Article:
Sustainable agriculture through legume-cereal intercropping

The European LEGUMINOSE project has started working towards a more sustainable agriculture to ensure food security for the growing world population

The world population recently reached 8 billion people. By 2050, this number will further increase to 10 billion. To feed the raising global population, food production must increase by 60%. Current agriculture practices, however, are jeopardizing this goal: Intensive use of fertilizers and continuous monocropping destroy soils and natural ecosystems and produce high levels of greenhouse gases.

Making European agriculture more sustainable

Now, experts from ten countries have joined forces in the European project LEGUMINOSE to make European agricultural practices more sustainable yet productive. This will support the goals of the Farm to Fork Strategy of the European Green Deal as well as the European Biodiversity Strategy for 2030.

At the heart of the LEGUMINOSE project are legumes and cereals. For example, beans or lentils can be grown on the same field as wheat or barley without the crops competing for resources. This agricultural practice called intercropping efficiently utilizes space, water and nutrients to increase yield. Importantly, intercropping improves soil health and resilience to stresses such as heat waves and droughts, which are exacerbated by climate change.

Intercropping: A niche practise

Despite its environmental and economic benefits, intercropping is still a niche practice in the EU: Only 2% of European arable land is used for legume-cereal intercropping. One practical challenge is finding the right legume-cereal intercrop combination for the specific agro-ecological zone. To address this, LEGUMINOSE will establish 180 on-farm living labs throughout Europe (in Italy, Spain, Germany, Poland, Czech Republic, Denmark and the United Kingdom) and beyond (in Egypt and Pakistan). There, the researchers will work closely together with farmers to assess how intercropping can reduce pesticide and fertilizer use, improve soil health and enhance crop quality.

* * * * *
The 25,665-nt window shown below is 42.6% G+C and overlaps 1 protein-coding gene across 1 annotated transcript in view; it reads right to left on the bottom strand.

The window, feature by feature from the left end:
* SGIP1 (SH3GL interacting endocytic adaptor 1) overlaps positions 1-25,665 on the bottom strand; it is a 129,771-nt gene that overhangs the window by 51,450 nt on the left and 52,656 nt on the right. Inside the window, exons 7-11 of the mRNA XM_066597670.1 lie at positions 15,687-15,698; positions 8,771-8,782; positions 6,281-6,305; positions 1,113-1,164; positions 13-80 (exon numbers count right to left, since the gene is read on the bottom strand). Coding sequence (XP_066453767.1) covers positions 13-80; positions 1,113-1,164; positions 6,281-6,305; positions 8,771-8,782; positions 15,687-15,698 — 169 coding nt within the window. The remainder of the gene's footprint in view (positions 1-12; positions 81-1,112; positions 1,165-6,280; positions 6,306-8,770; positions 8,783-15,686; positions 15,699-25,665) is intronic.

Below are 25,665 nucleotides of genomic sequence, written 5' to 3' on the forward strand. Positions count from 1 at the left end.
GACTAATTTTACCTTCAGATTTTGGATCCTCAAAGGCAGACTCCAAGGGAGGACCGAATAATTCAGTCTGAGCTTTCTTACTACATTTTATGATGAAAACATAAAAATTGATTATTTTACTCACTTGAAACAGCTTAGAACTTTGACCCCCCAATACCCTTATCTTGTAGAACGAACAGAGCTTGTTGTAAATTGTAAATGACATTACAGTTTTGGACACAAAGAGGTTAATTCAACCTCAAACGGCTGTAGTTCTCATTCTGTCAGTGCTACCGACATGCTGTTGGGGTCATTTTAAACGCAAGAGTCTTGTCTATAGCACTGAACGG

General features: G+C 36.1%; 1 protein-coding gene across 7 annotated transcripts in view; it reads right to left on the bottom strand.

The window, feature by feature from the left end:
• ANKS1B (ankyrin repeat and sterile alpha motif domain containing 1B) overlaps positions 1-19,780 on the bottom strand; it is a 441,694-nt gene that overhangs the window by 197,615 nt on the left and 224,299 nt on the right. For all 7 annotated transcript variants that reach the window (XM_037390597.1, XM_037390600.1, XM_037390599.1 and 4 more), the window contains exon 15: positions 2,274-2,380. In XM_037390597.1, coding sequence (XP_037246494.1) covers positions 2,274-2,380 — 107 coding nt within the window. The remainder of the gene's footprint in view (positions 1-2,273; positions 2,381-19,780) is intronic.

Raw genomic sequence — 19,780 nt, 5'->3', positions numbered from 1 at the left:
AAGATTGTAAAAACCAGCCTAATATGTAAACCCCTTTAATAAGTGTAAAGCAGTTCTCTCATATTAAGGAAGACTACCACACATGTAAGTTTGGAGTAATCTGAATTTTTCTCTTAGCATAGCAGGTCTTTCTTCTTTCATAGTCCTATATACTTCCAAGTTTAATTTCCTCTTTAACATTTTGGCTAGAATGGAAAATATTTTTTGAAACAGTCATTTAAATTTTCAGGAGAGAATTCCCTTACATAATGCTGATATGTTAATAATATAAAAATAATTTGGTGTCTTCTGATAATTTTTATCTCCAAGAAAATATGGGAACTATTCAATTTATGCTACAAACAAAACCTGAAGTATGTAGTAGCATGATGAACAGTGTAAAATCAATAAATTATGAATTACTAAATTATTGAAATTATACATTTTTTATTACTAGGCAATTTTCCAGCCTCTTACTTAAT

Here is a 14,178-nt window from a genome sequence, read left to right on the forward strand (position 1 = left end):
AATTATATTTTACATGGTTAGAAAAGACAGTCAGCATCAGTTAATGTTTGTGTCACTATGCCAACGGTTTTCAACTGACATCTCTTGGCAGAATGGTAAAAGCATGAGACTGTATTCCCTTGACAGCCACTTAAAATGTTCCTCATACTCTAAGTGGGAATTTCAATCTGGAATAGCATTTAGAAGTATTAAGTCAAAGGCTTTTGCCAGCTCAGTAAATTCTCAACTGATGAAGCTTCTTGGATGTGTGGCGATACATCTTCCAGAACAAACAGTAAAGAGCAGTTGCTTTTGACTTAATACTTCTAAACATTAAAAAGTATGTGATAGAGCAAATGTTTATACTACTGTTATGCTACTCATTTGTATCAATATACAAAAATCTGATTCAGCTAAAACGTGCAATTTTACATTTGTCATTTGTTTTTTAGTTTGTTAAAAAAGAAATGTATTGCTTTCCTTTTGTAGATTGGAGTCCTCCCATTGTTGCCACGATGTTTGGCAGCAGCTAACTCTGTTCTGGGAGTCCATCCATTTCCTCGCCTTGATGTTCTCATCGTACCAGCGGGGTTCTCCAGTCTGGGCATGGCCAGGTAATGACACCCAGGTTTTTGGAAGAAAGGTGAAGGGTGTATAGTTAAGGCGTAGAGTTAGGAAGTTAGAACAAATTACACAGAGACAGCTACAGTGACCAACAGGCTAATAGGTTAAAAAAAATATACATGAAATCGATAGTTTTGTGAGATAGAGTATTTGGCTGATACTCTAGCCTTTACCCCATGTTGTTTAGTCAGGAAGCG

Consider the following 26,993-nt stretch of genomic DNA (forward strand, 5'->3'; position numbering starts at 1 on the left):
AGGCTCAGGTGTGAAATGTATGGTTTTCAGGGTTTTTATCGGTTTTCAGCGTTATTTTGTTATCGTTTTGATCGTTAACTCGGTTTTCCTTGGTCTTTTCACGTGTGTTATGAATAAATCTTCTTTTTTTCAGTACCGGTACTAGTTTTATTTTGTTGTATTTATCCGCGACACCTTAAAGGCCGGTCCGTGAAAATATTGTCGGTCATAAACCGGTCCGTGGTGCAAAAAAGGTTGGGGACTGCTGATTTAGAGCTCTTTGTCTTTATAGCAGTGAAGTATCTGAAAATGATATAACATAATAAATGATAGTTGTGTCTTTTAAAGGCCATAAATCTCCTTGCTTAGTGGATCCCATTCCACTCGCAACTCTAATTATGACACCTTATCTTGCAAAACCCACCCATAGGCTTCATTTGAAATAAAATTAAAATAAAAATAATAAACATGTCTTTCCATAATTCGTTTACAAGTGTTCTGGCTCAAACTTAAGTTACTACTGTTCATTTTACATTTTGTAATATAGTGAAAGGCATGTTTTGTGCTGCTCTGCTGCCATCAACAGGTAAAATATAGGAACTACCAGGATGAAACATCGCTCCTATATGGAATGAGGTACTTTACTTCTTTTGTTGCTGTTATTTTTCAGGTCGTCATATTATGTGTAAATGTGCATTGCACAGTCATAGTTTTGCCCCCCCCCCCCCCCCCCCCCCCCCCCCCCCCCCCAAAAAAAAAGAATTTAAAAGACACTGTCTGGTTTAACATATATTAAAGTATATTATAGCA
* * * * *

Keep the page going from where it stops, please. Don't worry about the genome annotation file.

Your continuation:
From niche to mainstream

“We want to explore the motivation of farmers for adopting intercropping practises and work together on solutions to overcome potential barriers,” said Shamina Imran Pathan, researcher at the University of Florence and one of the LEGUMINOSE coordinators, at the project’s kick-off meeting in Florence, Italy. The researchers will also develop forecasting models based on artificial intelligence and data collected from the on-farm living labs. The results will be embedded into an interactive, web-based tool to support farmers in selecting the optimal intercrops combination for their specific needs.

The ultimate goal of LEGUMINOSE is to provide farmers across the EU with accessible, actionable and science-based information for a profitable and sustainable agricultural transformation. The LEGUMINOSE consortium encompasses experts from 21 organisations, ranging from public and private research organisations, SMEs and enterprises, think tanks and non-profit organizations. The project started in November 2022 and will run for 48 months until October 2026. The international team plans to establish the first on-farm demonstrations as early as spring of 2023.

For more information, visit the LEGUMINOSE website and social media channels – Twitter and LinkedIn.